The reason why Skype or Google Voice can do so much is that they are integrated with the other information you have about your contacts, and they update that information nearly in real time via the network. The dumb voice calls offered by the carriers still follow a tired (but profitable) model, and they're far from being interesting technology at the consumer level. Microsoft and Google could still manage to integrate quite a bit of information that would help you decide whether to make a voice call regardless of wireless carriers' cooperation. For example, when you pulled up a contact, the phone might show you that they'll be going into a meeting in five minutes based on the information in a calendar they have shared with you.

Now imagine that you pull up a contact, ready to make a voice call. The phone might show you that they are already on a voice call, and suggest that you send a text or instant message instead if the communication is urgent. Does that sound too invasive? Well of course, you would be able to set that sort of shared information on a contact-by-contact basis. If there are people you don't want to let see into your activities that deeply, they simply will communicate with you the old fashioned way with blind calls and voice mails.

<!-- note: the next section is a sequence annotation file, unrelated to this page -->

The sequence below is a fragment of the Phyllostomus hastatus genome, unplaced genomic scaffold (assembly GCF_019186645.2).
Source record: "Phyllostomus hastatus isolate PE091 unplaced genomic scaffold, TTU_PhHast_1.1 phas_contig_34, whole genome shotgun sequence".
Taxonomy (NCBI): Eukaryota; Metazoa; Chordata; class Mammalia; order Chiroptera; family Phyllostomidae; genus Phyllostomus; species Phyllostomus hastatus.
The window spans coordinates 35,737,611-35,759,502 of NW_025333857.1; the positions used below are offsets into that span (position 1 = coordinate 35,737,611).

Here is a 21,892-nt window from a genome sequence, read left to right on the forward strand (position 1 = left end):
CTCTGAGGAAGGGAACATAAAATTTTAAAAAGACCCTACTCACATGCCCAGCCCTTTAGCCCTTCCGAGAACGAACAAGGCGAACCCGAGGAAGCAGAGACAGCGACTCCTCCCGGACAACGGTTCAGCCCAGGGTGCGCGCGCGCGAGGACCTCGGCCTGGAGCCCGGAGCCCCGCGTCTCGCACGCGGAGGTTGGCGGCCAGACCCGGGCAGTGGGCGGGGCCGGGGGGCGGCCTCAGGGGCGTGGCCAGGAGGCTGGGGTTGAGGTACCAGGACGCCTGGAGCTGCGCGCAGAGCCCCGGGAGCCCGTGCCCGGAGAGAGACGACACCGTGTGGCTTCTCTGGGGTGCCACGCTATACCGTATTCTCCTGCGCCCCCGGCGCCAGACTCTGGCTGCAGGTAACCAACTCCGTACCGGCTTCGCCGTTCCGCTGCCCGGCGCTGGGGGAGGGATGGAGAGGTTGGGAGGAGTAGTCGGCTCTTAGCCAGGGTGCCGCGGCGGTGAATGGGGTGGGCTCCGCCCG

With Wi-Fi becoming pervasive, there are many opportunities for voice and data integration. Both Skype and Google Voice have the ability to make outgoing calls via a Wi-Fi connection, saving carrier minutes for the times when you actually need to use them. Even better, Wi-Fi connections can thrive where cell signals are low, such as inside large buildings or underground. For example, I can never get a cell signal inside my local grocery store, absolute zero bars. If they had Wi-Fi, though, it would finally be possible for me to call home to ask whether we needed bread.

While it isn't all here yet, nearly everything I've mentioned up to this point could be done just with apps on the phone. What most Wi-Fi calling systems can't do yet is hand off calls to a cellular network, or receives calls when only on Wi-Fi. Those are places where the functionality can't just be bolted onto the phone via an app; it takes cooperation with the cellular carrier to do it. But it doesn't seem like most of the carriers are in a hurry to make that move. Perhaps it's because they need to find a way to justify raising their rates in the transition.

A carrier like T-Mobile might be in the best position to take advantage of a hybrid Wi-Fi-mobile approach. The company is already encouraging the use of Wi-Fi on some of their phones, even selling some Android phones with Wi-Fi calling apps installed. That makes sense because as one of the smaller players, they can expand their range and eliminate dead spots through Wi-Fi--without the expense of installing new towers. If they could partner with a company like Microsoft or Google to get both incoming and outgoing calls and seamless handoffs, it could save a lot of money. That would allow them to price aggressively. None of this may happen, of course, if AT&T's impending absorption of T-Mobile goes through.